Luca Signorelli's 1501 depiction of the antichrist, from the Orvieto Cathedral.

In Christian End of Days theology, the Antichrist, or anti-Christ (Greek: "against the Messiah"), is a person prophesied by the Bible to oppose Christ and substitute himself in Christ's place before the Second Coming. The term (including one plural form) is found five times in the New Testament, solely in the First and Second Epistle of John. The Antichrist is announced as the one "who denies the Father and the Son."

The similar term pseudokhristos or "false Christ" is found in the Gospels. In Matthew chapter 24 and Mark chapter 13, Jesus alerts his disciples not to be deceived by the false prophets, who will claim to be Christ, performing "great signs and wonders". Some other images often associated with the Antichrist are the "little horn" in Daniel's final vision, the "man of sin" in Paul's Second Epistle to the Thessalonians, and the "beast from the sea" in the Book of Revelation chapter 13. This last is possibly the definitive image of the Antichrist in popular culture, spread by literary works of which the Left Behind Series is arguably the best known. Yet none of the Greek words translatable as Antichrist appear in any of these sections of Scripture.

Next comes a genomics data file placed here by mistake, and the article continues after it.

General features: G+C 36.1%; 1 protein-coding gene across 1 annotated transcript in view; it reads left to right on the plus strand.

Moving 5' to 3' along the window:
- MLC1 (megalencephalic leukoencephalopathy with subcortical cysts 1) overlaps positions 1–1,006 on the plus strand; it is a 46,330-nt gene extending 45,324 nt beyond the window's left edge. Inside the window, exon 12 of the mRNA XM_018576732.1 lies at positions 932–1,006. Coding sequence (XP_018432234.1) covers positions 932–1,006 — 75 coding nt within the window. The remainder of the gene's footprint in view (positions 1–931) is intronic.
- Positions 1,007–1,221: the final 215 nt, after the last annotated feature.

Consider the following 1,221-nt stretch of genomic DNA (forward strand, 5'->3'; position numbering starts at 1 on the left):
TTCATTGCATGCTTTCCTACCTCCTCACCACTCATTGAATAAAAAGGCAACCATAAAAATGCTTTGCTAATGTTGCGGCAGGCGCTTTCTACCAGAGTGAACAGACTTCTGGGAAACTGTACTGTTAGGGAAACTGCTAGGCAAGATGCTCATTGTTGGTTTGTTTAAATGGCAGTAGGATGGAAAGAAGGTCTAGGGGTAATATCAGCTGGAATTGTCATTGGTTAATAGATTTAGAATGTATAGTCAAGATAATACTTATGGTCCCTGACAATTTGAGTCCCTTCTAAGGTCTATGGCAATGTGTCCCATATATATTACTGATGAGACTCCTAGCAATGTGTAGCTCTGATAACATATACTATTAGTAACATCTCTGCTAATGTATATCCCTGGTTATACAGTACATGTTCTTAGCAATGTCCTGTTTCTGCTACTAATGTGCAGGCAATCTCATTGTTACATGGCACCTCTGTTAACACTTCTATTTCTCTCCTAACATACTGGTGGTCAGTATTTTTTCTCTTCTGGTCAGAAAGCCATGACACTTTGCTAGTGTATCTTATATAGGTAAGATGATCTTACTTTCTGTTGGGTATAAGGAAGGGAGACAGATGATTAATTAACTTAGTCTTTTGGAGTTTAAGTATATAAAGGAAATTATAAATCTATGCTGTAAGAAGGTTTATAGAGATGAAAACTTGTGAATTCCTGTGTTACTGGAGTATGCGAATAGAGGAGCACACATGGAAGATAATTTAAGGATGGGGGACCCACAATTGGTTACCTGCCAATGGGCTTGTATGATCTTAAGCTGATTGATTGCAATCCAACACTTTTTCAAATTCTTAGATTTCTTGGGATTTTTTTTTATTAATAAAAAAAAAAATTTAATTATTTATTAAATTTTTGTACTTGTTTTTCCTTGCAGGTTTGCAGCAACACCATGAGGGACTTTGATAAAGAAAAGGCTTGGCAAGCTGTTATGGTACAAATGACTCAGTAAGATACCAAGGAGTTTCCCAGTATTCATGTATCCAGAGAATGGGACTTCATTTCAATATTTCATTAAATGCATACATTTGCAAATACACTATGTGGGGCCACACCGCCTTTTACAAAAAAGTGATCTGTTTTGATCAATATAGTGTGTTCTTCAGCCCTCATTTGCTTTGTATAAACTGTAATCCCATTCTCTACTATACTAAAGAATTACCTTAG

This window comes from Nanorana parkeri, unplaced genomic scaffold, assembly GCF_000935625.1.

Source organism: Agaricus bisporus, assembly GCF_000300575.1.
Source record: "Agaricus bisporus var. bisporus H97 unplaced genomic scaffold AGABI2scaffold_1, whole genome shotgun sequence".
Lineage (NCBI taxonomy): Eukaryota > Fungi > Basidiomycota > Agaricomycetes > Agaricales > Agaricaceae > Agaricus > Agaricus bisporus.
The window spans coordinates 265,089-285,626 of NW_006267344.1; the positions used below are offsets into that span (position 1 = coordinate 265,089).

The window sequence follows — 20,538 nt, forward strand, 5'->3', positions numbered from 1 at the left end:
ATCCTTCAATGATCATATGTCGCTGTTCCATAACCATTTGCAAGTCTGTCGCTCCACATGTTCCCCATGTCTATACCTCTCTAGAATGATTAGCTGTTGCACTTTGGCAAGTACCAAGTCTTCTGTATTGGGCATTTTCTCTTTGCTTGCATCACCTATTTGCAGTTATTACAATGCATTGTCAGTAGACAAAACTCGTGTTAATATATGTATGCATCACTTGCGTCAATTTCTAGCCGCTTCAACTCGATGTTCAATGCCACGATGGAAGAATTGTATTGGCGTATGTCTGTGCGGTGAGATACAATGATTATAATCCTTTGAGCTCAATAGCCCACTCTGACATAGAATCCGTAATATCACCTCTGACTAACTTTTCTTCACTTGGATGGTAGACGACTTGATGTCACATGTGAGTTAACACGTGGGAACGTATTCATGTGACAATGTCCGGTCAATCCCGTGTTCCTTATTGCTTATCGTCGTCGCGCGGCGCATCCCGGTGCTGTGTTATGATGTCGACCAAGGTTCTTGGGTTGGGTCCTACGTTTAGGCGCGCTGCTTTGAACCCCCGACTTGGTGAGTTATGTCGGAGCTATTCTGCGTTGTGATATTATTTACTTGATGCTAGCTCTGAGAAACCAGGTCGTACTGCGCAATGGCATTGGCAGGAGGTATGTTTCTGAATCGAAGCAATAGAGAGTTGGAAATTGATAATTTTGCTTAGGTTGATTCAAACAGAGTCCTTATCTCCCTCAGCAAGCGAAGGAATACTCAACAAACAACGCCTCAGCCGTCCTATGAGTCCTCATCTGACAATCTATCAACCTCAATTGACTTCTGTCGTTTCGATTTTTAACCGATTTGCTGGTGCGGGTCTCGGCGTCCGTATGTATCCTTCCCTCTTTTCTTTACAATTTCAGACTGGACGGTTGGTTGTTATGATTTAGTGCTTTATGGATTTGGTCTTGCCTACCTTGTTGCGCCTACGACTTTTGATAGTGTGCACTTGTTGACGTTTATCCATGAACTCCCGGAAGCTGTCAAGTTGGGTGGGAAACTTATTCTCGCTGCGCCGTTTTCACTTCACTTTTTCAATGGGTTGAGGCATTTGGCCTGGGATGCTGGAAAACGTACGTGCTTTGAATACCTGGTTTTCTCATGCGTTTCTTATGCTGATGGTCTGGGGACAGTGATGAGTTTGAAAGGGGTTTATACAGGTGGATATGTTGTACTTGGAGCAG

In Islamic theology, Jesus allies with the Mahdi to fight against the Al-Masih ad-Dajjal, an analog of the Antichrist.

Antichrist in Alpha and Omega[]

As events around the world heralded the End of Days, conflicting evidence pointed to Judaism, Christianity, and Islam as being the one true religion. Many people suspected that the Antichrist was on Earth, and was the author of all this confusion.

Reverend Lester Stark, in an episode of his Birmingham-based television broadcast, warned his followers not to be too hasty in presuming the Antichrist's identity.